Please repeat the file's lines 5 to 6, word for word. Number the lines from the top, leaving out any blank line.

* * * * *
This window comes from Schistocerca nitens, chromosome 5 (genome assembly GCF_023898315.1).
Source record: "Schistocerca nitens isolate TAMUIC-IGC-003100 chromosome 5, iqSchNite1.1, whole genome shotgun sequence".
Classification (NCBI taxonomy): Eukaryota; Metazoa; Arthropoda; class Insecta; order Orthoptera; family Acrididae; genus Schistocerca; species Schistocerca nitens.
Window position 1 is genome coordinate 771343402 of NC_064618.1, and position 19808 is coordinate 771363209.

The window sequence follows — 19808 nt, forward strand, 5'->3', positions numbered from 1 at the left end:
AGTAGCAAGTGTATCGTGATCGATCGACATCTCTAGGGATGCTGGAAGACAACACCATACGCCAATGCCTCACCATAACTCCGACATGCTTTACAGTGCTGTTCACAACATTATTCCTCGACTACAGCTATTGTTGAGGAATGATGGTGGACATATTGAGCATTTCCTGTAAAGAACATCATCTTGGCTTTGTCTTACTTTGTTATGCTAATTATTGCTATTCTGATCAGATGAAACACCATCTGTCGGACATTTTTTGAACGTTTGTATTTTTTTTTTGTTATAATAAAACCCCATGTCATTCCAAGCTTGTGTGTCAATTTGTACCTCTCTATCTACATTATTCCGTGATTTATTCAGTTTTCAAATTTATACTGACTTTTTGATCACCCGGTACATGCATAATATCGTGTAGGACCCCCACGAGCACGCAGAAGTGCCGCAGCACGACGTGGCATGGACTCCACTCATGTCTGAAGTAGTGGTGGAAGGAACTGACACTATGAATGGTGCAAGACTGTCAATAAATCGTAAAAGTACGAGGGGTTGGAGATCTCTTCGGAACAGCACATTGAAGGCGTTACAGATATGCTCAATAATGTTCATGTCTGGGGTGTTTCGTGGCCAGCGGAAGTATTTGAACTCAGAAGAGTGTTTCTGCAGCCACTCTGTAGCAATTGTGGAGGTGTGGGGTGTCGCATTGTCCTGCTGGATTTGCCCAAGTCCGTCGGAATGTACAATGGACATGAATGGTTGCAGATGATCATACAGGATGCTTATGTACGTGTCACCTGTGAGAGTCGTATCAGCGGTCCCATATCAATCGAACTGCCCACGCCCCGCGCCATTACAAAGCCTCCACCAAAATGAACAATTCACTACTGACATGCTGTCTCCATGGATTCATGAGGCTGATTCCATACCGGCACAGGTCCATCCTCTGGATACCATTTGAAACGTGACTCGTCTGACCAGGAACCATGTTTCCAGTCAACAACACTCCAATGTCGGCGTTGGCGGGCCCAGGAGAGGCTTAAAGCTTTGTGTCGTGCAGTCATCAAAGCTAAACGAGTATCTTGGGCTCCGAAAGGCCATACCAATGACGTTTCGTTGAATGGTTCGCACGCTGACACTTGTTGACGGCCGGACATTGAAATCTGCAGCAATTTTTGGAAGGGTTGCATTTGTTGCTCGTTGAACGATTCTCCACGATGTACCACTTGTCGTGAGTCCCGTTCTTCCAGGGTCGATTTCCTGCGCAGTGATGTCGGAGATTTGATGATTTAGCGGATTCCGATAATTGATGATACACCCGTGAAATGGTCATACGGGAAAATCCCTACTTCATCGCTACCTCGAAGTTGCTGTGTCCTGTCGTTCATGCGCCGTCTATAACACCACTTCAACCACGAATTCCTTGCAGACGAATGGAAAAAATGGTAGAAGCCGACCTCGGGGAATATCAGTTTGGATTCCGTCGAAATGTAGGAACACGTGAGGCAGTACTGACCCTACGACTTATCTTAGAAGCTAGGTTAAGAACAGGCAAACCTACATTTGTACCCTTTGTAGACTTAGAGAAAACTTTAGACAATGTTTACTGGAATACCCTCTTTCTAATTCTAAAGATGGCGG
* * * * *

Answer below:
The window sequence follows — 19808 nt, forward strand, 5'->3', positions numbered from 1 at the left end:
AGTAGCAAGTGTATCGTGATCGATCGACATCTCTAGGGATGCTGGAAGACAACACCATACGCCAATGCCTCACCATAACTCCGACATGCTTTACAGTGCTGTTCACAACATTATTCCTCGACTACAGCTATTGTTGAGGAATGATGGTGGACATATTGAGCATTTCCTGTAAAGAACATCATCTTGGCTTTGTCTTACTTTGTTATGCTAATTATTGCTATTCTGATCAGATGAAACACCATCTGTCGGACATTTTTTGAACGTTTGTATTTTTTTTTTGTTATAATAAAACCCCATGTCATTCCAAGCTTGTGTGTCAATTTGTACCTCTCTATCTACATTATTCCGTGATTTATTCAGTTTTCAAATTTATACTGACTTTTTGATCACCCGGTACATGCATAATATCGTGTAGGACCCCCACGAGCACGCAGAAGTGCCGCAGCACGACGTGGCATGGACTCCACTCATGTCTGAAGTAGTGGTGGAAGGAACTGACACTATGAATGGTGCAAGACTGTCAATAAATCGTAAAAGTACGAGGGGTTGGAGATCTCTTCGGAACAGCACATTGAAGGCGTTACAGATATGCTCAATAATGTTCATGTCTGGGGTGTTTCGTGGCCAGCGGAAGTATTTGAACTCAGAAGAGTGTTTCTGCAGCCACTCTGTAGCAATTGTGGAGGTGTGGGGTGTCGCATTGTCCTGCTGGATTTGCCCAAGTCCGTCGGAATGTACAATGGACATGAATGGTTGCAGATGATCATACAGGATGCTTATGTACGTGTCACCTGTGAGAGTCGTATCAGCGGTCCCATATCAATCGAACTGCCCACGCCCCGCGCCATTACAAAGCCTCCACCAAAATGAACAATTCACTACTGACATGCTGTCTCCATGGATTCATGAGGCTGATTCCATACCGGCACAGGTCCATCCTCTGGATACCATTTGAAACGTGACTCGTCTGACCAGGAACCATGTTTCCAGTCAACAACACTCCAATGTCGGCGTTGGCGGGCCCAGGAGAGGCTTAAAGCTTTGTGTCGTGCAGTCATCAAAGCTAAACGAGTATCTTGGGCTCCGAAAGGCCATACCAATGACGTTTCGTTGAATGGTTCGCACGCTGACACTTGTTGACGGCCGGACATTGAAATCTGCAGCAATTTTTGGAAGGGTTGCATTTGTTGCTCGTTGAACGATTCTCCACGATGTACCACTTGTCGTGAGTCCCGTTCTTCCAGGGTCGATTTCCTGCGCAGTGATGTCGGAGATTTGATGATTTAGCGGATTCCGATAATTGATGATACACCCGTGAAATGGTCATACGGGAAAATCCCTACTTCATCGCTACCTCGAAGTTGCTGTGTCCTGTCGTTCATGCGCCGTCTATAACACCACTTCAACCACGAATTCCTTGCAGACGAATGGAAAAAATGGTAGAAGCCGACCTCGGGGAATATCAGTTTGGATTCCGTCGAAATGTAGGAACACGTGAGGCAGTACTGACCCTACGACTTATCTTAGAAGCTAGGTTAAGAACAGGCAAACCTACATTTGTACCCTTTGTAGACTTAGAGAAAACTTTAGACAATGTTTACTGGAATACCCTCTTTCTAATTCTAAAGATGGCGG